No more ‘deemed Forest’ in Odisha
Ecology and Environment
18th Aug, 2023
The Odisha government has sent a letter to district officials underlining requests to divert forest land for non-forestry purposes, which has now exclusively removed the concept of ‘deemed forest’ in the state.
- After the Parliament passed the Forest Conservation Amendment Act, 2023, in the monsoon session, the Odisha government has taken steps to implement the new law.
- Earlier, nearly half of Odisha’s forest land was ‘deemed forest’.
- Under the new legislation, all forest land diverted for non-forest purposes by any authority before December 12, 1996, will not attract the changes as per the law.
- Also, any survey or exploration will also not be treated as a non- forestry activity.
- The 1996 Godavarman verdict by the Supreme Court enjoined States to bring in such unrecorded land that conformed to the ‘dictionary’ meaning of forest’.
- The judgment mentioned that the “forests, will not only include forest as understood in the dictionary sense, but also any area recorded as forest in official records, irrespective of ownership.”
What are Deemed Forests?
- Deemed forest is forest land that hasn’t been recorded as such by the Centre or States.
- The concept of deemed forests has not even been clearly defined in any law including the Forest Conservation Act 1980.
- An expert committee constituted by the Karnataka government after the Supreme Court order (in T N Godavarman Thirumalpad (1996) Case) identified ‘deemed forests’ as “land having the characteristic of forests irrespective of the ownership’”. This includes:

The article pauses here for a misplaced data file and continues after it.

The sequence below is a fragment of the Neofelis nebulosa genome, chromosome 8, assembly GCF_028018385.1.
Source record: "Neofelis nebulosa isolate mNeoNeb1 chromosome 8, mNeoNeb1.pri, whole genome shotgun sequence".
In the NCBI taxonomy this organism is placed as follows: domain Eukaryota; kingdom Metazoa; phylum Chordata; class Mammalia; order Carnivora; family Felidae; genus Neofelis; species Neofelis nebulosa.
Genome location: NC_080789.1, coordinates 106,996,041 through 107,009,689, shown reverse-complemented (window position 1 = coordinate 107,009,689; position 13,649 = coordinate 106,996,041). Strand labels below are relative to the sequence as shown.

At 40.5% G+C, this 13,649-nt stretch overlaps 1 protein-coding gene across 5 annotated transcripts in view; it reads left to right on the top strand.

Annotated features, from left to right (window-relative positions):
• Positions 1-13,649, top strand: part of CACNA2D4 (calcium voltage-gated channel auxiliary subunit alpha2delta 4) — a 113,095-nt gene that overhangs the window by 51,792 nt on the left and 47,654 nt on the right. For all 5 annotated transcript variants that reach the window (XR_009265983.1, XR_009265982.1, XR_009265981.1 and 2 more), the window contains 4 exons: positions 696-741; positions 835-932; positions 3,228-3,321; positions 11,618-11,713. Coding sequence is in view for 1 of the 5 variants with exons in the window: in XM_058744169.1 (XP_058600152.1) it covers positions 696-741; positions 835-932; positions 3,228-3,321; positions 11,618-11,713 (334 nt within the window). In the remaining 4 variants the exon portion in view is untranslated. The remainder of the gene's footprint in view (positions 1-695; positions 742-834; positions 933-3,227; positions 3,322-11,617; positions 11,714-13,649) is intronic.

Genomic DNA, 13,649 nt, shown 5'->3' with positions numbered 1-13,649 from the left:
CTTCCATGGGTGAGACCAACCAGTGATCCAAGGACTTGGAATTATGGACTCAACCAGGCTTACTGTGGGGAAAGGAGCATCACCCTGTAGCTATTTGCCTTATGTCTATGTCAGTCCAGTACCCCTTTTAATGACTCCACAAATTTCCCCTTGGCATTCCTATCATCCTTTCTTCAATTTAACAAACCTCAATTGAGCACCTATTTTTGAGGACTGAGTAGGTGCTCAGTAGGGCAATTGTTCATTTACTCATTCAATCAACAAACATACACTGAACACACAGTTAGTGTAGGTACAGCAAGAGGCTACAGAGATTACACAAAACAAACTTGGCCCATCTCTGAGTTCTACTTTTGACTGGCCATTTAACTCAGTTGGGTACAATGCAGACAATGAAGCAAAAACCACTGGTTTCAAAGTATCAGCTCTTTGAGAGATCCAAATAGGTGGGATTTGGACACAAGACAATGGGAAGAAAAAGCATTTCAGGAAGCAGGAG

- Thickly wooded areas of the Revenue Department not handed over to the Forest Department.
- Thickly wooded areas recommended to be handed over to the Forest Department.
- Thickly wooded land distributed to grantees but not cultivated.
- Thickly wooded plantations of the Forest Department.
What is the dispute around it?
- Overpowering Central government: The latest Forest Survey of India records Odisha as having 52,156 square km of forest coverage, which is 33.50% of the State’s geographical area, as compared to 21.71% of forest cover at the national level.
- However of the nearly 19,200 hectares of forest land diverted nationally for mining between 2017-2022 about 8,000 hectares was from Odisha.
- As, deemed forest has been removed from the definition of forests, Odisha government cannot give land for mining purpose without the consent of Centre.
- Conflicting Article 371 (a): Tribal communities have also stated that it challenges the essence of traditional customary and indigenous ownership rights of the people over their land and forest as per Article 371(a) of the Constitution.
- The community protected forests in tribal districts of the state and bio-cultural habitats of vulnerable tribal groups such as the Dongria Kondhs who have right on deemed forest areas.
- These communities have claimed community forest rights and habitat rights on such forests.
- Thus the removal of the deemed forest areas from the Act could adversely affect the statutory rights of the communities and can open up rich forest and bio-cultural habitats for extraction.